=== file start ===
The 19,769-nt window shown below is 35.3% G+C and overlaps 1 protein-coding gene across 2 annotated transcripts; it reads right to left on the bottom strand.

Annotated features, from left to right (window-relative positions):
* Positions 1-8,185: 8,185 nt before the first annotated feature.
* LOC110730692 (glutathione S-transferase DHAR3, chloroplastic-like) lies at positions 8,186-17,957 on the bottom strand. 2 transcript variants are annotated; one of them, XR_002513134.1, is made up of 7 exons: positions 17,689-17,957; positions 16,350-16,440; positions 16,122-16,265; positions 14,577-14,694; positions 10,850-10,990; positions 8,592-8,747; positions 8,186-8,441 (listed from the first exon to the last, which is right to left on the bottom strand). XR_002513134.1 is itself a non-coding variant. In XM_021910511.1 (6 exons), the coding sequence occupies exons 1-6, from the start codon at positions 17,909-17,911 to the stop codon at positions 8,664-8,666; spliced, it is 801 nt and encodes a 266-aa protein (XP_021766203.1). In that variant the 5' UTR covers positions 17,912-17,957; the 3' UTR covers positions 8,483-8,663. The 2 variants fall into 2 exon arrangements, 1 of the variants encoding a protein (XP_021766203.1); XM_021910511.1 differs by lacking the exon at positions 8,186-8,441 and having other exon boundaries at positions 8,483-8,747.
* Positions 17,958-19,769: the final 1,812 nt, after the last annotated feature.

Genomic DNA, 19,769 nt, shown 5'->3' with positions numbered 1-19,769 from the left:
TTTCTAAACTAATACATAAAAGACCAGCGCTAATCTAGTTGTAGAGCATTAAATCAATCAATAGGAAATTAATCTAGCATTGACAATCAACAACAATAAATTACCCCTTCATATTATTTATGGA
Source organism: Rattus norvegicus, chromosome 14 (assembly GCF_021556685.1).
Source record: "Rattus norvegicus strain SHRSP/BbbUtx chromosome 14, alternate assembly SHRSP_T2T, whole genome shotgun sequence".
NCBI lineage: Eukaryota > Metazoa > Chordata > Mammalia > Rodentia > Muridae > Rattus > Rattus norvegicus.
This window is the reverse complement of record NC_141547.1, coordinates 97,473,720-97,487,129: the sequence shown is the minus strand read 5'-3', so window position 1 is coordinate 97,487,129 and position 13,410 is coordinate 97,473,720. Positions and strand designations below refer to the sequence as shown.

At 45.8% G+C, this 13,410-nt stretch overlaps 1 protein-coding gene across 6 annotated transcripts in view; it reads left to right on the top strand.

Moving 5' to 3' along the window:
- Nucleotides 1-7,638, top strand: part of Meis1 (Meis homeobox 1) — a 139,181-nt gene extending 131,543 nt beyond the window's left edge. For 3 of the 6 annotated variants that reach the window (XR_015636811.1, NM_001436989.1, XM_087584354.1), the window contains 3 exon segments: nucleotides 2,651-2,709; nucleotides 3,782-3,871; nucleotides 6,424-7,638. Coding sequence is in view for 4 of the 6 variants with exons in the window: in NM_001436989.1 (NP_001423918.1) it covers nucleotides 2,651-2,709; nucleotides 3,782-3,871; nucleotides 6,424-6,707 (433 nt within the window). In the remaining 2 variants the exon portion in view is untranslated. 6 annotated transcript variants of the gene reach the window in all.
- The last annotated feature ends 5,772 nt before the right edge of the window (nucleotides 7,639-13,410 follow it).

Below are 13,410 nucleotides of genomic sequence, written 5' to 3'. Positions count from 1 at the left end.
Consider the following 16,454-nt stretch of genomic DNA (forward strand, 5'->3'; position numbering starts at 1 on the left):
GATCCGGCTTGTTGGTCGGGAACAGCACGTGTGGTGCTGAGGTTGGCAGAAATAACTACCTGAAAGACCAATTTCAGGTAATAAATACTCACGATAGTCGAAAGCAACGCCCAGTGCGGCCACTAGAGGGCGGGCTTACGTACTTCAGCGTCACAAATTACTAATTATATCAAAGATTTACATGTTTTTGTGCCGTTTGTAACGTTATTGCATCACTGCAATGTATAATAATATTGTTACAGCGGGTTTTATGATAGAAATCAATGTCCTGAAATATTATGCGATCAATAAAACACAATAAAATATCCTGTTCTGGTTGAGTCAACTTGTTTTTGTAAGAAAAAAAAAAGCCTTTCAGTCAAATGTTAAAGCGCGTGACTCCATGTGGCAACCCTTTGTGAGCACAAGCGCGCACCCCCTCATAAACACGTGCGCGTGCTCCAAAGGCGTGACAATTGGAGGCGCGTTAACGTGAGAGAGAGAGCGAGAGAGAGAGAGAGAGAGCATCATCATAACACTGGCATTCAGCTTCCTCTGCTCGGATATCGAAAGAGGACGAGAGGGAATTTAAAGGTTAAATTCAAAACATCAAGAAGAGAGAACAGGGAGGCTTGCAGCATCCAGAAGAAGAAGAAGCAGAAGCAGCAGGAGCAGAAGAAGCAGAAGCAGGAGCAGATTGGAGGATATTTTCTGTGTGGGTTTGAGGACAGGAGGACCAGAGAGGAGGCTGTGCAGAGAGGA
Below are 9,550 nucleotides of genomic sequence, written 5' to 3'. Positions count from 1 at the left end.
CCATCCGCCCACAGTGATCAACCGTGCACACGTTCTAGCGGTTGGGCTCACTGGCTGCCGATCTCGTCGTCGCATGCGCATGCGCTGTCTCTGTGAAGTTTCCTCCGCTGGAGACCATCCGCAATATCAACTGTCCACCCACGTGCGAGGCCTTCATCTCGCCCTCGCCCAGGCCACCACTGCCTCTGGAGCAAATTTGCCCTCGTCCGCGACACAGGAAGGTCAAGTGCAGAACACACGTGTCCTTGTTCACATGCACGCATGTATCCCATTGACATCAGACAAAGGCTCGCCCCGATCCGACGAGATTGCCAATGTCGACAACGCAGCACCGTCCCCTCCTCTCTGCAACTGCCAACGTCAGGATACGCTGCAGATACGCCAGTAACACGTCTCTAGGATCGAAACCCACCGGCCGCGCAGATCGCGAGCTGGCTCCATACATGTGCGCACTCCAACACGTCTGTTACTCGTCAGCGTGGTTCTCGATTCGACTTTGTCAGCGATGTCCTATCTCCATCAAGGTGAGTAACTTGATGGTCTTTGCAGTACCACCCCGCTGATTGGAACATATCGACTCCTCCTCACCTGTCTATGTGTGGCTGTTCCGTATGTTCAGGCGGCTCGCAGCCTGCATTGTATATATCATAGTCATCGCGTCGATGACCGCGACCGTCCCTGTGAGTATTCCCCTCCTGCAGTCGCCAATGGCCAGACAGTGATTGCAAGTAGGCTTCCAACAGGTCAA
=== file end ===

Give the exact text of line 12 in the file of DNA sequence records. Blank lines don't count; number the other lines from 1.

At 45.8% G+C, this 13,410-nt stretch overlaps 1 protein-coding gene across 6 annotated transcripts in view; it reads left to right on the top strand.